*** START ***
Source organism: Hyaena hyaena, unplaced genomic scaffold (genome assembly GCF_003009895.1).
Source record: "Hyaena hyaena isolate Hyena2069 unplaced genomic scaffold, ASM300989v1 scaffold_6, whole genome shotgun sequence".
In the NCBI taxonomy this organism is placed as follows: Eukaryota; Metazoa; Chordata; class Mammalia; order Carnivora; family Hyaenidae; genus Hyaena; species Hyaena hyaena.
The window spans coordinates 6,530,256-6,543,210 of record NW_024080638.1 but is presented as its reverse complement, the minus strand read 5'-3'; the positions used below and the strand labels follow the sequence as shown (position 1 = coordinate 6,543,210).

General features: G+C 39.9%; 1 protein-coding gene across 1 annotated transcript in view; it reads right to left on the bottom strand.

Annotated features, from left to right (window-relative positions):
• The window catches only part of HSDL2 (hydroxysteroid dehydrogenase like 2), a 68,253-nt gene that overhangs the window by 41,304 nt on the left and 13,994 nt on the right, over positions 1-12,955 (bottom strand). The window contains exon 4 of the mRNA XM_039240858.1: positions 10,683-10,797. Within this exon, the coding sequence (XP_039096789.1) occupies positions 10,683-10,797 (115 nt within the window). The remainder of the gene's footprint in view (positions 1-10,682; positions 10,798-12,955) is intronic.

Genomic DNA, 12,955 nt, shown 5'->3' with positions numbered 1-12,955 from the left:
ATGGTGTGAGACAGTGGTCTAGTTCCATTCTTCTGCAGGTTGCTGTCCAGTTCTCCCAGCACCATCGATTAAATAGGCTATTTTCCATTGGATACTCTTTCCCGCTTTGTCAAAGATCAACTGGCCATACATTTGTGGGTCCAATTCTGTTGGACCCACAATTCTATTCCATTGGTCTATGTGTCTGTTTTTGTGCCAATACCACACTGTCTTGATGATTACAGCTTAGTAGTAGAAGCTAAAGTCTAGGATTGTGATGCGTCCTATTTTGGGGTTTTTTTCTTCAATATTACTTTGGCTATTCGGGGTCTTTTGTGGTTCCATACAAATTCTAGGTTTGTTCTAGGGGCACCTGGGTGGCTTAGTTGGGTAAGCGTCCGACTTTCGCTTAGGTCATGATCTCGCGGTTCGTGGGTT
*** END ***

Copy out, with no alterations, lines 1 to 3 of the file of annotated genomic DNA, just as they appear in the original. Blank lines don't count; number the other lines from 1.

Source organism: Hyaena hyaena, unplaced genomic scaffold (genome assembly GCF_003009895.1).
Source record: "Hyaena hyaena isolate Hyena2069 unplaced genomic scaffold, ASM300989v1 scaffold_6, whole genome shotgun sequence".
In the NCBI taxonomy this organism is placed as follows: Eukaryota; Metazoa; Chordata; class Mammalia; order Carnivora; family Hyaenidae; genus Hyaena; species Hyaena hyaena.